Special counsel Robert Mueller is pursuing interviews with top White House officials as part of his investigation into the misleading statement President Donald Trump crafted for his son in the wake of revelations that he’d met with a Russian lawyer who supposedly had dirt on Hillary Clinton in 2016, according to reports.
Donald Trump Jr. initially claimed his meeting with Natalia Veselnitskaya focused on “a program about the adoption of Russian children.”
But the statement, which was later revealed to have been dictated by the president himself, was shown to be inaccurate by emails that showed Trump Jr. had met with the Kremlin-connected attorney after a mutual contact promised that Veselnitskaya had damaging information about Clinton that had been collected by the Russian government.
The now-infamous 2016 meeting has been a central focus of the investigations into possible collusion between the Kremlin and Trump’s campaign. But it has been even more in the spotlight this week after Trump Jr. testified before Senate investigators and Mueller ramped up his probe into the rendezvous.
Here’s what we know about the investigation into that Trump Tower meeting — and everything else that happened in the Russia investigations this week.
Mueller investigation enters the White House
Mueller has informed the White House that he plans to interview prominent aides and ex-aides to Trump, the Washington Post reported Friday.
The special counsel is seeking interviews with former White House chief of staff Reince Priebus, who was fired in July, and former press secretary Sean Spicer, who resigned that same month. He is also planning on interviewing Hope Hicks, Trump’s interim communications director and one of his closest advisers. According to Politico, she has already hired a lawyer and the Daily Beast reported that the White House is working to set up a legal defense fund for administration staffers who are tapped for questioning.
According to CNN, they will apparently be asked about the statement Trump wrote for his eldest son aboard Air Force One after news of the Veselnitskaya meeting broke.
The White House had tried to distance Trump from the meeting — which was also attended by senior adviser Jared Kushner and then-campaign manager Paul Manafort — explaining that the president had been unaware that it had taken place.
According to the Post, Mueller also wants to question the high-profile Trump officials on other matters relating to possible collusion between the campaign and Russia, along with potential attempts by the president to interfere with the probe by firing FBI director James Comey.
In addition to Hicks, Priebus and Spicer, Mueller reportedly told the White House that he plans to talk with White House counsel Don McGahn and one of his deputies, James Burnham, who as well as Josh Raffel, a former horror film public relations executive hired by Kushner in April.
Don Jr. tries to explain Russia meeting to Senate
In another sign that the Russia investigations are getting closer and closer to the president, Trump Jr. appeared before the Senate Judiciary Committee on Thursday, where he sought to downplay his 2016 meeting with Veselnitskaya.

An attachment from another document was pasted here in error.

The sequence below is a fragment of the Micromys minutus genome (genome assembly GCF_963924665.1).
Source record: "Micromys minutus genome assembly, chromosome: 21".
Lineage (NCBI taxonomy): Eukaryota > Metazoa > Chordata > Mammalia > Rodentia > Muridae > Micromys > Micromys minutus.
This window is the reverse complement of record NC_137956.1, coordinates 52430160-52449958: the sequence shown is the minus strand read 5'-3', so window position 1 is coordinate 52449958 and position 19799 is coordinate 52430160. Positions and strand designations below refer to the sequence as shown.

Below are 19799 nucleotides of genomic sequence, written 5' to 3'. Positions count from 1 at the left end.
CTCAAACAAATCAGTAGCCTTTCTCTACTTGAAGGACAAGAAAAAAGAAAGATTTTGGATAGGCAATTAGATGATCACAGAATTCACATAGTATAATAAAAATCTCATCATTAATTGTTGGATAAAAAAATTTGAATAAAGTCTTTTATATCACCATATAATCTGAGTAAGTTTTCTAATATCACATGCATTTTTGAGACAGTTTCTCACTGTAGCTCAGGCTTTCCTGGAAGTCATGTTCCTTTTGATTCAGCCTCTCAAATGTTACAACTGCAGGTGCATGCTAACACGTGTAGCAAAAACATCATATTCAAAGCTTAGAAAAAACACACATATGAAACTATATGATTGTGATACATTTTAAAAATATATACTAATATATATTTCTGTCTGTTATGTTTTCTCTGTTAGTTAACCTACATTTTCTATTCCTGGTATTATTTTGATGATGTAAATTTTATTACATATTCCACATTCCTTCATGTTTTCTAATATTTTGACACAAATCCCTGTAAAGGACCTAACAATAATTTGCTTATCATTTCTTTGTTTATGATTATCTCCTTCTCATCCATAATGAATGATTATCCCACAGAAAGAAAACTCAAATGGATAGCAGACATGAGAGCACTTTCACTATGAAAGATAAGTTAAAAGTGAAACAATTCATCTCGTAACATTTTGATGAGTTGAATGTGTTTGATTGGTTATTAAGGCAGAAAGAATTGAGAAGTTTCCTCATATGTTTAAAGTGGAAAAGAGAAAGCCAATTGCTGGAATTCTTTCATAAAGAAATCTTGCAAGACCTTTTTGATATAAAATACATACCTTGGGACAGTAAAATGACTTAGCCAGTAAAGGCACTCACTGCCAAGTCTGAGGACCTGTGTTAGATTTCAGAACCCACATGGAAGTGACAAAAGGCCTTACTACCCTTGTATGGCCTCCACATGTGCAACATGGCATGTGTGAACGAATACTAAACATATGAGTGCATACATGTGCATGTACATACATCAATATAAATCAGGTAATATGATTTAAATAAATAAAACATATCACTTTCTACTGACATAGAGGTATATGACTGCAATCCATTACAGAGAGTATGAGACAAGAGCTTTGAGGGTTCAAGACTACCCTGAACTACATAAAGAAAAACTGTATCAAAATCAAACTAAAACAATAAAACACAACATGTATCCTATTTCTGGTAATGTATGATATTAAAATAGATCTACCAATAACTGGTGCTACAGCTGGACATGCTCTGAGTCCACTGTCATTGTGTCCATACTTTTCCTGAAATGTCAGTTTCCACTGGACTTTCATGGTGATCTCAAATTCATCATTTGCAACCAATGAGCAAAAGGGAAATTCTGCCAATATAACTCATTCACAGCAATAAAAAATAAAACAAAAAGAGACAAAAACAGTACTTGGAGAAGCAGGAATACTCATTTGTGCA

In his opening statement to the investigators, the president’s son maintained that nothing came from the meeting, but he directly contradicted his initial explanation by stating he took the meeting to evaluate Clinton’s “fitness” for office.
“To the extent they had information concerning the fitness, character or qualifications of a presidential candidate, I believed that I should at least hear them out,” Trump Jr. said in the closed-door testimony.
In response to questions from Senate investigators, Trump Jr. claimed he did not remember details of the meeting, hadn’t told his father about the meeting after it happened and was not privy to details about how his first statement was crafted on Air Force One, sources told CNN.
“Earlier today, I met for more than five hours with members of the Senate Judiciary Committee and their staffs as part of the Committee’s ongoing investigation into potential violations of the Foreign Agents Registration Act,” Trump Jr. said in a statement Thursday. “I trust this interview fully satisfied their inquiry.”
FBI, Congressional investigators butting heads?
For weeks, Mueller’s and congressional investigators’ parallel probes have been ramping up. As they have, though, the teams looking into Trump’s Russia ties have apparently begun to trip over one another, CNN reported Tuesday.
According to the repot, Mueller’s team has been competing for witnesses with House and Senate investigators — and there has been a lack of communication between the four major Russia probes. Those tensions could become more pronounced as the investigations enter a new, even more public phase this fall.
Mueller reportedly met with congressional investigators recently in an attempt to keep the various probes from conflicting with one another.
Trump meets with new Russian ambassador
Anatoly Antonov, Russia’s new envoy to the U.S., received a “friendly and warm” reception from Trump Friday, according to Russian state media.
Antonov, a former deputy defense minister who was sanctioned by the European Union for his role in the country’s annexation of Crimea in 2014, replaced Sergey Kislyak as the Russian ambassador in August.
Kislyak’s contacts with members of the Trump team — including Kushner, Michael Flynn and Jeff Sessions — have played a significant role in the ongoing Trump-Russia scandal. He was also present at an Oval Office meeting in May in which Trump revealed “highly classified information” to Russian officials.
“I told [Trump] that we count on improving relations between our two countries,” Antonov said after meeting the president Friday. “We agreed with his colleagues, his staff, to continue cooperation.”